Japan is a place with incredible builders, but compared to Europe and the US, they have a low profile. Part of why this happens is the language barrier, but another part is that what is seen is only online, where a good build or layout is quickly glanced at, only to be put aside for the next hot MOC. He also has some thoughts too Everyone was so helpful, from doing research, providing information and contacts, to helping with or actually writing articles. I hope that through these articles, the many wonderful things being done with LEGO here in Japan shines through.
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Japan is a place with incredible builders, but compared to Europe and the US, they have a low profile. Part of why this happens is the language barrier, but another part is that what is seen is only online, where a good build or layout is quickly glanced at, only to be put aside for the next hot MOC.
He also has some thoughts too Everyone was so helpful, from doing research, providing information and contacts, to helping with or actually writing articles.
I hope that through these articles, the many wonderful things being done with LEGO here in Japan shines through. I would like to say a big Domo Arigato Gozaimashita to everyone for their support in putting this issue together! The popularity will just build and build and build! Built by Takuya Taxon. Photo by Takuya Harajo. Photo provided by Yoshikazu Saito. Are there other places to spotlight? Joe Meno, Editor P.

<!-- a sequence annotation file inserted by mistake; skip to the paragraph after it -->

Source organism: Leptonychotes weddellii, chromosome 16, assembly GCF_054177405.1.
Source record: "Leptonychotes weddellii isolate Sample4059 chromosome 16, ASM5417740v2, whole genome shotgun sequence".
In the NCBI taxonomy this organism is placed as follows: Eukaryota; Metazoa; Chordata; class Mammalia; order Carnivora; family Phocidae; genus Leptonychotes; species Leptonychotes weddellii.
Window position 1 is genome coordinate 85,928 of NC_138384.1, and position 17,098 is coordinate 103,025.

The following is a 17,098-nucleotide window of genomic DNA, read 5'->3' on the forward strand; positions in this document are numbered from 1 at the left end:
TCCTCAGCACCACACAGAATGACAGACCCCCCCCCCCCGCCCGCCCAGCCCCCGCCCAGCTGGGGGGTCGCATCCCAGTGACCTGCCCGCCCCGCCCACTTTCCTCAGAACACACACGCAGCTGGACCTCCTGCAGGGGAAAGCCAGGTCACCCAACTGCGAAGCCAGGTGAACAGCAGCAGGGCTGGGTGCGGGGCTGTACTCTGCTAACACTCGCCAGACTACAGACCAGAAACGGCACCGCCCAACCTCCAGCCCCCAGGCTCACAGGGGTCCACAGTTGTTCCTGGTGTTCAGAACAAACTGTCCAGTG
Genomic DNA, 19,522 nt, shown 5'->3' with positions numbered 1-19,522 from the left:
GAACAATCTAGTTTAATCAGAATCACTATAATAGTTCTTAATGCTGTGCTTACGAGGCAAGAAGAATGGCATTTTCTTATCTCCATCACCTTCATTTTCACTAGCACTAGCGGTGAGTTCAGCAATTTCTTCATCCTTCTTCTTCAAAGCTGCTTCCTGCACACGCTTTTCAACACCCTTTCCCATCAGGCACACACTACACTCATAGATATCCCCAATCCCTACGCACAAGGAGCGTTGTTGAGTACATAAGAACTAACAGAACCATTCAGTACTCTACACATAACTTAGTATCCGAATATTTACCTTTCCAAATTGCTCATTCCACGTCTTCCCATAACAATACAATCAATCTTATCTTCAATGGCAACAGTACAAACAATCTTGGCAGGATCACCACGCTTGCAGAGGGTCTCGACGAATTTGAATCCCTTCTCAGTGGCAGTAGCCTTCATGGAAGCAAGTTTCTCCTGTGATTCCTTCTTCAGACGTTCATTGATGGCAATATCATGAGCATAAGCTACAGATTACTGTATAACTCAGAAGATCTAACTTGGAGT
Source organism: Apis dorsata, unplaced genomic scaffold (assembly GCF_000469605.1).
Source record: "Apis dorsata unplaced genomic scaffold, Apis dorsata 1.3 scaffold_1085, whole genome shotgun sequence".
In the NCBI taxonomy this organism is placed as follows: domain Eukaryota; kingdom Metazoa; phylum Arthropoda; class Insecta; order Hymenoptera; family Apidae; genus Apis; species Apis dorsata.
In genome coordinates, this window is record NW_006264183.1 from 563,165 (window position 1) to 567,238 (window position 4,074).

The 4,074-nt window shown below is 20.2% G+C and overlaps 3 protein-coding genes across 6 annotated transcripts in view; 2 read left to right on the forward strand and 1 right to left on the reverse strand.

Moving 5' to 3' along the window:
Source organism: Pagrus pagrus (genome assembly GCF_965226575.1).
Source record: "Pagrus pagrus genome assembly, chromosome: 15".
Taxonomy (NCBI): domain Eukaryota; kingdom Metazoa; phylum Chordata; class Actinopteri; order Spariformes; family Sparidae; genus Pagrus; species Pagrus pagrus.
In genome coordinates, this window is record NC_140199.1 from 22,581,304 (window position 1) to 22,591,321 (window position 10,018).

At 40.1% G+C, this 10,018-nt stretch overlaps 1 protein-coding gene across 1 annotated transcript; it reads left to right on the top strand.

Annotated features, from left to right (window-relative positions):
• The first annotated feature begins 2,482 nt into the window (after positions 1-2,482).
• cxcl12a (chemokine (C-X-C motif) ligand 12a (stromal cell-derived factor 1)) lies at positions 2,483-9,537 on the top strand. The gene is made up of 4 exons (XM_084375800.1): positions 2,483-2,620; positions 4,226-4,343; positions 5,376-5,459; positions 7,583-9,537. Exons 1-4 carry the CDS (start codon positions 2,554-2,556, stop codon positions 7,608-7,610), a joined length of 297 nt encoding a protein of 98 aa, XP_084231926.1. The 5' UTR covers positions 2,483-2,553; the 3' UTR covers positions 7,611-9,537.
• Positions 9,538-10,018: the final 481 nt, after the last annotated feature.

Have ideas or comments? Drop me a line at admin brickjournal. Yes, Brickjournal has a website — www. If you want info on a subscription, you can go to www. All rights reserved. All trademarked items are the property of their respective owners and licensees. First Printing. Printed in the USA.
ISSN BrickJournal and its staff would like to thank the LDraw community for the software it makes available to the community, which we use for making all of the instructions and renderings in this magazine. We would especially like to thank Kevin Clague for his continued upgrades of the LPub tool that is a part of2the LDraw suite. An external agency, Naked Communications, pitched an idea to us.
The idea was pretty close to the LEGO Fan concept a web portal for both new and experienced LEGO fans and the community which was born back in and established by a group of fans. From the feedback during this meeting, the initial concept of ReBrick was formed. Also, ReBrick should have a global scope and be developed with members of the LEGO community while seeking to add features different from those of the major fan sites.
Over the last two years we moved from the many early sketches, business model discussions and power point slides to a closed beta in late and open beta a year later. We had many challenges getting it off the ground, as internally we needed to prove it was a solid business case in order to get funding for the project, and involving the LEGO Fan Community from the beginning was an important part of this. We invited quite a number of people from Community sites, LEGO Ambassadors, and others who we felt could contribute to the project—gathering their opinions and creating surveys around it, for example what colors to use, blue or yellow, themes to have and so forth, and everyone involved could vote on this.